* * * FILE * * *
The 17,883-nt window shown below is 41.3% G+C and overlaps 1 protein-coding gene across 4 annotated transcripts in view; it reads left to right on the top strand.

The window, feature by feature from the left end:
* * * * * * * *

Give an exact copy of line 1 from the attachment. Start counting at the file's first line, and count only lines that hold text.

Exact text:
The 17,883-nt window shown below is 41.3% G+C and overlaps 1 protein-coding gene across 4 annotated transcripts in view; it reads left to right on the top strand.